then we who are only working half a day,
will work for half a denarius."

But, they didn't.
They were willing to work and then receive
whatever the landowner thought was "right" to give them.

And, how incredibly generous this landowner was.

Everyone - no matter how long they worked - received a denarius.

The landowner gave them not what they might have felt they deserved,
but what he felt was right to give them.

And what he gave those who trusted him enough to go,
no questions asked,
no dotted line signed,
no handshake exchanged,
was more than they ever imagined.

"What am I supposed to do with this?  I've served here seven years. I lose my husband and now I have to sign this paper or I'm terminated immediately? Seven years.  Don't I deserve more than this? What am I supposed to do with this?"

As I thought back to that day,
back to this conversation,
back to this moment of wanting what I thought I deserved,
I heard God speak to my heart.

"My precious child, 
You are hurt because you don't feel you got what you deserved,
but, don't you see?
Don't you know the heart of Your Father?
I don't want to give you what you think you deserve,
I want to give you whatever is right."

And, then last,
but certainly not least,
there is that last phrase in this parable:
For many are called, but few chosen.

At the start of the day, the landowner had gone out to hire laborers.
No doubt, many men knew the landowner would need workers.
No doubt, many men were probably waiting for the landowner bright and early.
They knew there was work to be done and they were there to answer the call.

These men were called.

Later, though, 
through out the day,
the landowner saw men in the marketplace, standing idle.
When he asked them why they were just standing around doing nothing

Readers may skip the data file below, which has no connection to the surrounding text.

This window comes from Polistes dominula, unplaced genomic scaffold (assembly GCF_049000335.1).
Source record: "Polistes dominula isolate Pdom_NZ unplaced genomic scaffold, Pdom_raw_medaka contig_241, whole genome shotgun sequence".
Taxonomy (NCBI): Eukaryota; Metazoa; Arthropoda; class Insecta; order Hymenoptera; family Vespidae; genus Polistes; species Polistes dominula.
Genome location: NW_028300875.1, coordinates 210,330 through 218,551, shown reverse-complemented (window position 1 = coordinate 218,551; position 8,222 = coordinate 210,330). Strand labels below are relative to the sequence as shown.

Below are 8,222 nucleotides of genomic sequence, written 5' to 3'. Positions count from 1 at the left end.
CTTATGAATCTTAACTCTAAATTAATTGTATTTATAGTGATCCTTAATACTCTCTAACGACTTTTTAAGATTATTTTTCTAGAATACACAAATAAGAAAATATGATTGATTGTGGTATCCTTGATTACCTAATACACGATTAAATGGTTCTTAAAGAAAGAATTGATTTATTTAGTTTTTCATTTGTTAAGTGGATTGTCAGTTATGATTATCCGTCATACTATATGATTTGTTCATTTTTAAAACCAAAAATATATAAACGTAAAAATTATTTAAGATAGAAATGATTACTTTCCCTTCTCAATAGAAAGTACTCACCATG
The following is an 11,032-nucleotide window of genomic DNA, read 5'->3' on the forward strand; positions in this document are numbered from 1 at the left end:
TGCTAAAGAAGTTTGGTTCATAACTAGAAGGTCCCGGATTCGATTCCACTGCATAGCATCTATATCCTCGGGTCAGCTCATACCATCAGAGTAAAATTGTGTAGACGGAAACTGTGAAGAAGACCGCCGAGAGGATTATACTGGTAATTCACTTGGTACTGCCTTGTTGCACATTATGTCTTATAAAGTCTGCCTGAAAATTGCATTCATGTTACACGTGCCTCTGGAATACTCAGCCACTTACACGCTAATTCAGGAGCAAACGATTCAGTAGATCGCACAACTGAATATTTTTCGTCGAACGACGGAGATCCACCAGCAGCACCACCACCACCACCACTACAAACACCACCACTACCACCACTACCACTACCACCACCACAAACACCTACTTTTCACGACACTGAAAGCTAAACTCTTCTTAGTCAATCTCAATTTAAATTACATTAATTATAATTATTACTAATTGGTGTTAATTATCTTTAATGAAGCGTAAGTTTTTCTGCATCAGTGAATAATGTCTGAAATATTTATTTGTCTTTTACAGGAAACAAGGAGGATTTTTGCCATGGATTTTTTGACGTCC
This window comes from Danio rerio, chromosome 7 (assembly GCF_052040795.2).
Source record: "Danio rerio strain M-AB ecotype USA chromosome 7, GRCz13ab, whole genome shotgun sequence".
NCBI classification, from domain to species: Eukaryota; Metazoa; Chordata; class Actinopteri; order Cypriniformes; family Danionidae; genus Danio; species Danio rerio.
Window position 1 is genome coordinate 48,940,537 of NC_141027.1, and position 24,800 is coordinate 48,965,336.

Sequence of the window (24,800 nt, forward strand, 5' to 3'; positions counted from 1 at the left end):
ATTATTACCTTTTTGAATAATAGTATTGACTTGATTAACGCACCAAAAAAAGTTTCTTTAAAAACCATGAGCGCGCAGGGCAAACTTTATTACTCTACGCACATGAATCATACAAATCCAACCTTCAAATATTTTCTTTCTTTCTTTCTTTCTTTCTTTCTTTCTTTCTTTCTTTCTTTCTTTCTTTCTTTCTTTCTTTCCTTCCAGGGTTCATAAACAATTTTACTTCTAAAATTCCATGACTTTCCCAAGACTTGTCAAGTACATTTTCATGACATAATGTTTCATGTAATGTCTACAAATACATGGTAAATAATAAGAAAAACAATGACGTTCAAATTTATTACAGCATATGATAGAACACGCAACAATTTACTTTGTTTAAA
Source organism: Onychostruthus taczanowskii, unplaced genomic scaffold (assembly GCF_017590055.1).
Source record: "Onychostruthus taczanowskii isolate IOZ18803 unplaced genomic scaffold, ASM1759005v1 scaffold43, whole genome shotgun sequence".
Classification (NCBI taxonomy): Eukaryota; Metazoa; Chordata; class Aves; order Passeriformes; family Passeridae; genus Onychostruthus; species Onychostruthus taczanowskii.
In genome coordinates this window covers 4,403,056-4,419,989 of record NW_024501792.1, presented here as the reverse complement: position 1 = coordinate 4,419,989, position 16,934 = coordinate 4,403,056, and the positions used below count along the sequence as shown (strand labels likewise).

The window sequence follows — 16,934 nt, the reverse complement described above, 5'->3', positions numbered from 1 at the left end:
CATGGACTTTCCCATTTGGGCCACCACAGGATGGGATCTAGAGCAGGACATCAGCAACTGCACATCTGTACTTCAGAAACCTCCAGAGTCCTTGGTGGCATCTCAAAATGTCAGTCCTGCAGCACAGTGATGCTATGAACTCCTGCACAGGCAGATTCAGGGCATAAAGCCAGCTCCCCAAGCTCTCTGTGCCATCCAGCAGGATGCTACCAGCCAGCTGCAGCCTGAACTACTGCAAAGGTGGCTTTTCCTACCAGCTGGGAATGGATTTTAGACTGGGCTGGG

they replied, "No one would hire us."

These were the ones who were chosen.

This landowner purposely and personally approached them 
and chose them to work in his field.

The landowner purposely and personally invited them into his field
and longed to give them whatever was right.

Again, as I thought back to that day,
back to that conversation,
back to that moment of wanting what I thought I deserved,
of feeling I should still be where I had been called to work,
I heard God speak to my heart.

"My precious child, 
You are hurt because you feel rejected,
you feel not wanted,
you feel like the workers who replied "No one would hire us",
but, don't you see?
Don't you know the heart of Your Father?
It is I.
I AM inviting you into my field now.
I AM choosing you."

What is it about us humans 
that makes us think we know what we deserve?

What is it about us humans 
that makes us long for the "contractual security" that man can give 
when God, Himself, 
if we will simply trust Him 
no questions asked,
no dotted lines signed,
no handshakes exchanged,
longs to give us whatever is right,
longs to give us so much more?

What is it about us humans 
that makes us long to stay where we are called
when we have been given the opportunity to go where we have been chosen?

The landowner was more than generous, more than kind-hearted, more than deserved.

Our God - 
there is not limit to His generosity, His kindness, His GRACE.

Yes, grace,
That's what this story is about, you know.
God's grace.

Grace that gives more than we deserve.
Grace that doesn't simply call us,
but grace that purposely and personally chooses us.

What is it about us humans that makes it so hard for us to 
receive of His grace?

Up until just a bit ago,
I had been wrestling with
"What am I supposed to do with this?"

But not here,
not tonight,
not now,
not after God showed me this.

What am I supposed to do with this?
Nothing.

Grace,
God's amazing grace,
already took care of it.









Would you like Heartprints of God delivered to your email inbox each day?
 Simply enter your email address below.
If you don't receive a verification email, please check your spam folder.
Sometimes, it is sent there in error.


Delivered by FeedBurner

No comments:

Post a Comment

Thank you for leaving a "heartprint" of your own.